The senior services agency Avenidas last month unveiled a revised expansion plan for its downtown Palo Alto senior center that officials said incorporates feedback from community members and city agencies they received on a July 2015 proposal.
The revised plan, like the earlier one, would increase Avenidas's downtown operations from 18,400 square feet to 26,500 square feet and include a new three-story, technologically advanced building with amenities and programming to accommodate Palo Alto's booming senior population.
This time around, however, the style of the addition is more in keeping with Avenidas's existing 1926 historic building at 450 Bryant St., which was designed by noted architect Birge Clark and first served as Palo Alto's police and fire station.
"Fundamentally, the community didn't embrace the contemporary style of the (first proposal)," said Lisa Hendrickson, the former president and CEO of Avenidas who is spearheading the $18 million renovation project. "They really wanted a look that related more closely to the Birge Clark building, and that's what this (revised) design is intended to do."
The addition has punched windows and a less contemporary use of glass, Hendrickson said.
"Our architect likes to say that it has a 'new set of clothes' now," she added.
Architect Kevin Jones said the new plan "allows for a distinction between the old and the new that isn't as severe as the previous one and has components to it that recall the style of the existing building, but perhaps in a more contemporary way."
The new design also includes first- and second-floor connectors between the Birge Clark building -- which would remain intact -- and the addition, which would be built behind it on the site of Avenidas's current 1970s-era dining room. The addition of the connectors between the old and the new buildings came from suggestions by member of the city's Architectural Review Board, Hendrickson said.
If the proposal is approved, construction could begin as early as fall 2017, said Avenidas officials who hope to temporarily relocate the agency to Cubberley Community Center during the 12- to 15-month-long project. The federally subsidized La Comida hot lunch program will be temporarily moved to the First United Methodist Church on Hamilton Avenue.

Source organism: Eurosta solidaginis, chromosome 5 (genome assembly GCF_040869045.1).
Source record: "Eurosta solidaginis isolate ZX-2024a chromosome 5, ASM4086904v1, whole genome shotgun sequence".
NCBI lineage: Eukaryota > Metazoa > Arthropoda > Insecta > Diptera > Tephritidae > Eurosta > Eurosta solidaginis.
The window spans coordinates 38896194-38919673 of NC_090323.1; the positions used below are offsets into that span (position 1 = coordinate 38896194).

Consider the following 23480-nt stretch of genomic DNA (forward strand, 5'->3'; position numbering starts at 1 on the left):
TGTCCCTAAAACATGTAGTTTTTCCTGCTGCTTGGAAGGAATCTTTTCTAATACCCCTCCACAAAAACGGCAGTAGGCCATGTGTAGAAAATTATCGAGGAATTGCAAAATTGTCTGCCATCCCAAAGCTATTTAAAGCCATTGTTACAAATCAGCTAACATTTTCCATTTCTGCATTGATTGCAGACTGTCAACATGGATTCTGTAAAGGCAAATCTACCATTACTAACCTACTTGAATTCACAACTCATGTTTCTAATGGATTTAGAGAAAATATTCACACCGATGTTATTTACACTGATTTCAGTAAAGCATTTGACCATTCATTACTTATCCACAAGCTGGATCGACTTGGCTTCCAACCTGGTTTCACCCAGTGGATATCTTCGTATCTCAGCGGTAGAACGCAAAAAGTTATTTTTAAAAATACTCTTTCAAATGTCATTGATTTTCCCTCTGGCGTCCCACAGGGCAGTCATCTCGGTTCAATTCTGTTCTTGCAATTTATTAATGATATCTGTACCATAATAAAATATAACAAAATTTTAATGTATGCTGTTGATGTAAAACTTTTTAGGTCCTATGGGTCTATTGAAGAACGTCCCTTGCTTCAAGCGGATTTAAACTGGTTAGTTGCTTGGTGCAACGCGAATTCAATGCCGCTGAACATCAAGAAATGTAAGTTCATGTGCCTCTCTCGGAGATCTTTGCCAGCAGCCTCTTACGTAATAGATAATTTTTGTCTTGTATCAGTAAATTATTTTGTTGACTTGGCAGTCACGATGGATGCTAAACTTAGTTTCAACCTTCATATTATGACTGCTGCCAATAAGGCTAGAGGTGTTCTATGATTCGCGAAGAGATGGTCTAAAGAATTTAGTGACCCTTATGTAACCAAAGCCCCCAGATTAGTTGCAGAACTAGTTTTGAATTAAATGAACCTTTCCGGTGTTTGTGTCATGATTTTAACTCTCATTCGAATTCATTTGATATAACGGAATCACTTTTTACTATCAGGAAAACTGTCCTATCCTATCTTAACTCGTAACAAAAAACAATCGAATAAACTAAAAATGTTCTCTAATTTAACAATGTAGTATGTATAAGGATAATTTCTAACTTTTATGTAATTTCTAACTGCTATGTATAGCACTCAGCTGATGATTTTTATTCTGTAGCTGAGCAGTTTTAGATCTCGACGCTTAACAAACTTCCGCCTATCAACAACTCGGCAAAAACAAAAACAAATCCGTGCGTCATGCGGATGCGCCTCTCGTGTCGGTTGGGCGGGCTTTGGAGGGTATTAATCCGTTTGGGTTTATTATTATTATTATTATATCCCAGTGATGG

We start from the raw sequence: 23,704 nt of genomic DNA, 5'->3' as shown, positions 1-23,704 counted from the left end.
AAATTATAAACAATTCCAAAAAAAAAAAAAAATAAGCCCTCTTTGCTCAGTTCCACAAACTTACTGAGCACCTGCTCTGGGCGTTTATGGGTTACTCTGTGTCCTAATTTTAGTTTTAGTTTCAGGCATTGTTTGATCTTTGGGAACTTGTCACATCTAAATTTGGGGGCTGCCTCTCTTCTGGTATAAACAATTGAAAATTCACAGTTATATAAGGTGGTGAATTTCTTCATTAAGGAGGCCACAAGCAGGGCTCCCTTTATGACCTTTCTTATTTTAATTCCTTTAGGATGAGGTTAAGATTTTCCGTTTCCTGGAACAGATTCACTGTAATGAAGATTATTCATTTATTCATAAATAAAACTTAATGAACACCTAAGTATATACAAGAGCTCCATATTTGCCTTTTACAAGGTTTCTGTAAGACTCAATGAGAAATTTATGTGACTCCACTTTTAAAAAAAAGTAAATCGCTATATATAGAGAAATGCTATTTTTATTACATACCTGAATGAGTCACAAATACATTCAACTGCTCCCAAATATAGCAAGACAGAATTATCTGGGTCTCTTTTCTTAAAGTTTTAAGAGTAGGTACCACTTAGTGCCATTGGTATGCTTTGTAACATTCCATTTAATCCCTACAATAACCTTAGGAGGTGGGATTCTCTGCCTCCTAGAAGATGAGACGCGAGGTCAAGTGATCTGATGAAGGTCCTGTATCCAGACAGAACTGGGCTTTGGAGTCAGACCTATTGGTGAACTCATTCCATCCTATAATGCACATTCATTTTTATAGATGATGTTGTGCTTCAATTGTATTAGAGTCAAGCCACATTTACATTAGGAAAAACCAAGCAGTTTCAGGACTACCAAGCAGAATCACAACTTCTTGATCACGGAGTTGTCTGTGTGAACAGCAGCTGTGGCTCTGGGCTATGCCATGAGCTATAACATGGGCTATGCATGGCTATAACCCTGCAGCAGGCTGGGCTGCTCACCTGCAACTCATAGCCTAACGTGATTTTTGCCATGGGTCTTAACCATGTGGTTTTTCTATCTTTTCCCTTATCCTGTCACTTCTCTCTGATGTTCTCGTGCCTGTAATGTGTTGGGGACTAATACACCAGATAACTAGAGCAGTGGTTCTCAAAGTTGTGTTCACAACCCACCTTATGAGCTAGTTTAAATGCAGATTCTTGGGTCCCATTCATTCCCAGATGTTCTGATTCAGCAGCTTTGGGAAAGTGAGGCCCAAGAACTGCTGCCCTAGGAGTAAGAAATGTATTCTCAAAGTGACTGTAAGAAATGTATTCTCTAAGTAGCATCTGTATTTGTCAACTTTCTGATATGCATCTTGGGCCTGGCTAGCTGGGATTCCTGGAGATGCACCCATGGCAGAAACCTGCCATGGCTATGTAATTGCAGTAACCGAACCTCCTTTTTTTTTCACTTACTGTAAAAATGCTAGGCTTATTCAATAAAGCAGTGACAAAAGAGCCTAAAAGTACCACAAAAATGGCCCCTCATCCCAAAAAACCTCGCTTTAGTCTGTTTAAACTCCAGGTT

In a recent public meeting, seniors from Avenidas appeared receptive to the revisions but questioned Hendrickson and Jones about the availability of meeting space, lack of additional parking and the size of the new dining commons.
Given the growth of the La Comida hot-lunch program, one participant asked why the new design does not have expanded dining space. Hendrickson responded that planners have been struggling for the past three years with "trade-offs" in the new design. The lunch program will move to multiple seatings to accommodate the demand, Avenidas president and CEO Amy Andonian said.
Parking, said Jones, "has been one of the primary challenges of the project from its inception."
Planners explored creating more spaces in the Bryant Street parking structure across from Avenidas as well as in the parking lot behind Avenidas, accessible from Ramona Street, but neither of those worked out, he said.
"What we're going to do is pay into the city's parking program, which facilitates the future construction of parking, but also, on our side, increase shuttle services and other means of getting people to the site," he said.
Andonian said Avenidas has a new partnership with Lyft and is negotiating discounted rides for older adults, with Avenidas acting as the dispatcher.
Bicycle racks will be in front of the building on Bryant, and planners also are exploring bicycle lockers at the rear of the building, Jones said.
The renovated Avenidas will have many more flexible classroom and meeting spaces than the current building, Jones said, as well as a ground-floor dining area, a second-floor wellness center, a third-floor fitness center, and possibly a small theater in the basement. The plan also includes an outdoor courtyard and a third-level roof terrace.
"The modernization of the building and the expansion is going to significantly improve the experience for people, and we're going to be able to do more here for more people," Hendrickson said. But, she added, "We know this will not solve our capacity issues entirely."
The agency intends to find an additional site -- ideally in southern Palo Alto -- to provide services to Palo Alto's growing population of older adults, she said. Avenidas also runs the Rose Kleiner Center in Mountain View, a day program for seniors.
Both sites combined serve about 7,500 people annually, she said.
"We don't know how many we'll serve in the future, but today older adults age 55-plus already make up one-third of the Palo Alto population, and this segment throughout the mid-Peninsula will continue to grow for another 20 years, reaching almost 50 percent of the population."
• Visit our Storify page for a collection of news articles, resources and other information for Palo Alto seniors.